Most burns are not serious and can be managed with simple care at home. Soothing herbal ointments such as aloe vera or calendula can be applied to mild burns. In addition, a number of vitamins, minerals, and other supplements can be taken orally to help promote healing and prevent infection.
Pain, redness, blisters.
Mild to moderate swelling.
No immediate pain or bleeding because nerves are damaged.
Charred skin or black, white, or red skin.
No blisters, but serious swelling.
When to Call Your Doctor
If a first-degree burn covers a large area or is very painful.
If a second-degree burn occurs on your face or hands, or covers two or more inches of skin.
If you have a third-degree, chemical, or electrical burn — go to the hospital.
If you have fever, vomiting, chills, or swollen glands; if pus forms in blisters; or if an unpleasant odor emanates from the burn — these may be signs of infection.
If you are in doubt about the severity of a burn.
Reminder: If you have a medical condition, talk to your doctor before taking supplements.
What It Is
A burn is damage to the skin caused by heat, chemicals, or electricity. Most burns occur at home, and occasionally they require hospitalization. Varying in depth and size, burns are classified as first, second, or third degree. Most sunburns, for example, are considered first-degree burns because they involve only the outer layer of skin, whereas second-degree burns injure part of the underlying skin layer. Affecting all the skin layers, third-degree burns cause harm to the muscles, bones, nerves, and blood vessels below. They are always a medical emergency and require timely treatment, such as skin grafting, to aid recovery and minimize scarring.
What Causes It
Burns are commonly caused by scalding water, hot oil or grease, hot foods, or overexposure to sun. More serious injuries may result from fire, steam, or chemicals. Electrical burns, usually occurring from contact with faulty or uninsulated wiring, can be deceptive: Skin damage may be minimal, but internal injuries can be extensive.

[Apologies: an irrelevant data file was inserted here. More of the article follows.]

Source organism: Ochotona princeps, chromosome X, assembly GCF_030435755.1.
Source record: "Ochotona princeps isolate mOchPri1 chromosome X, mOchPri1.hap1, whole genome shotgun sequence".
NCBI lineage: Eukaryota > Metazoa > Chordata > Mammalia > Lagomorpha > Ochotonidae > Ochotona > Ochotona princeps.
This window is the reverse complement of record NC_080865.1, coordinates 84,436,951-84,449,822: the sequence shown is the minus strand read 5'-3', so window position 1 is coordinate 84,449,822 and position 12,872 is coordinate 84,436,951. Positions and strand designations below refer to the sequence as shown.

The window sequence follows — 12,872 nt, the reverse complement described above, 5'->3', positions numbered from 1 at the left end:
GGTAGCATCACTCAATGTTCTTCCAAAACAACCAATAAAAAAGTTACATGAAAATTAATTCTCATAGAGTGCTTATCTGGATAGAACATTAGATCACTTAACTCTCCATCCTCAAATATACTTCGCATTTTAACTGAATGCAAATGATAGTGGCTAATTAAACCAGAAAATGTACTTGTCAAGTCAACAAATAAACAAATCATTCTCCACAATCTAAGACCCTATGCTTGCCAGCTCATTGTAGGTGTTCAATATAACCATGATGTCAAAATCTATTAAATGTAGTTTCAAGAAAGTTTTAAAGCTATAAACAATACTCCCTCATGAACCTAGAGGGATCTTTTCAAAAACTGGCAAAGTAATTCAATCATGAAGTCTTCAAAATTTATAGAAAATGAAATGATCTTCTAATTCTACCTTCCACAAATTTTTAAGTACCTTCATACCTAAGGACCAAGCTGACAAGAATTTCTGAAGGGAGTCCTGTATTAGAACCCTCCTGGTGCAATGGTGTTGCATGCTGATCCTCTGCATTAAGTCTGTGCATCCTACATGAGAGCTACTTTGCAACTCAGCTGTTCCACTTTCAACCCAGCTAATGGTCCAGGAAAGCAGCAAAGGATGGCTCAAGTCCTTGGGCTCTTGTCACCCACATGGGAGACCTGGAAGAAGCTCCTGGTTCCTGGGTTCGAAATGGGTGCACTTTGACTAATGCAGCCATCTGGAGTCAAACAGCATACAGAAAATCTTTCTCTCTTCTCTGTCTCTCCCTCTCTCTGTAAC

How Supplements Can Help :
Self-care is most appropriate for first-degree and some small second-degree burns (more serious burns demand medical attention). To treat, immerse the burned area in cool water for about 15 minutes (be careful not to break any blisters) or apply cool compresses. Once the burn has cooled, apply aloe vera gel, a dressing soaked in chamomile tea, or lavender oil directly to the injured area to relieve pain and inflammation and soothe the skin. According to a study of 27 people with fairly bad burns, those patients who were treated with aloe vera healed in 12 days on average, versus 18 days for those who used a regular gauze dressing.
If you don’t have any aloe vera or chamomile on hand, try a potato instead. Put several slices of raw potato on the affected skin; replace them several times — every two or three minutes — before applying a dressing. The starch in the potato forms a protective layer that may help soothe the burn.
Then, use infection-fighting calendula cream or goldenseal cream on any raw areas and cover with a light dressing.
During the healing process, the body needs extra nutrients. These should be taken for a week or two, until the burn heals. In combination, the herbs gotu kola (which stimulates the growth of connective tissue in the skin) and echinacea, vitamins A, C, and E, and the mineral zinc all work together to boost the immune response, repair skin and tissues, and prevent scarring.
What Else You Can Do
Gently cleanse burns daily using mild soap, taking care not to break any blisters; rinse well. Use sterile gauze dressings to keep burns dry and protected from dirt and bacteria.
Soak a terry cloth towel or piece of cotton flannel in milk and use it as a compress for 15 minutes or so. Repeat this procedure every two to six hours. Be sure to rinse the skin between applications; soured milk can begin to smell.
Drink plenty of fluids while your skin is healing.
Avoid exposing your burned skin to hot showers or the sun.
Don’t use butter on burns. It traps heat, slows healing, and increases the risk of later infection.
Aloe Vera Gel
Aloe Vera Gel
Dosage: Apply gel to affected areas of skin as needed.
Comments: Use fresh aloe leaf or store-bought gel.
Dosage: Apply cream to burns.
Comments: Standardized to contain at least 2% calendula.
Dosage: 200 mg extract or 400-500 mg crude herb twice a day.
Comments: Extract standardized to contain 10% asiaticosides.
Dosage: 50,000 IU a day for no more than 10 days.
Comments: Women who are pregnant or considering pregnancy should not exceed 5,000 IU a day.
Dosage: 1,000 mg 3 times a day until healed.
Comments: Reduce dose if diarrhea develops.
Dosage: 400 IU a day until healed.
Comments: Creams containing vitamin E are available and may prevent scarring when applied topically.
Dosage: 30 mg a day.
Comments: Do not exceed 150 mg zinc a day from all sources.
Dosage: Use a strong tea: 2 or 3 tsp. dried herb for each cup of hot water. Cool quickly in freezer or with ice cubes.
Comments: Apply tea-soaked cloth to burn for about 15 minutes.
Dosage: 200 mg 3 times a day.
Comments: Standardized to contain at least 3.5% echinacosides.
Source:Your Guide to Vitamins, Minerals, and Herbs (Reader’s Digest)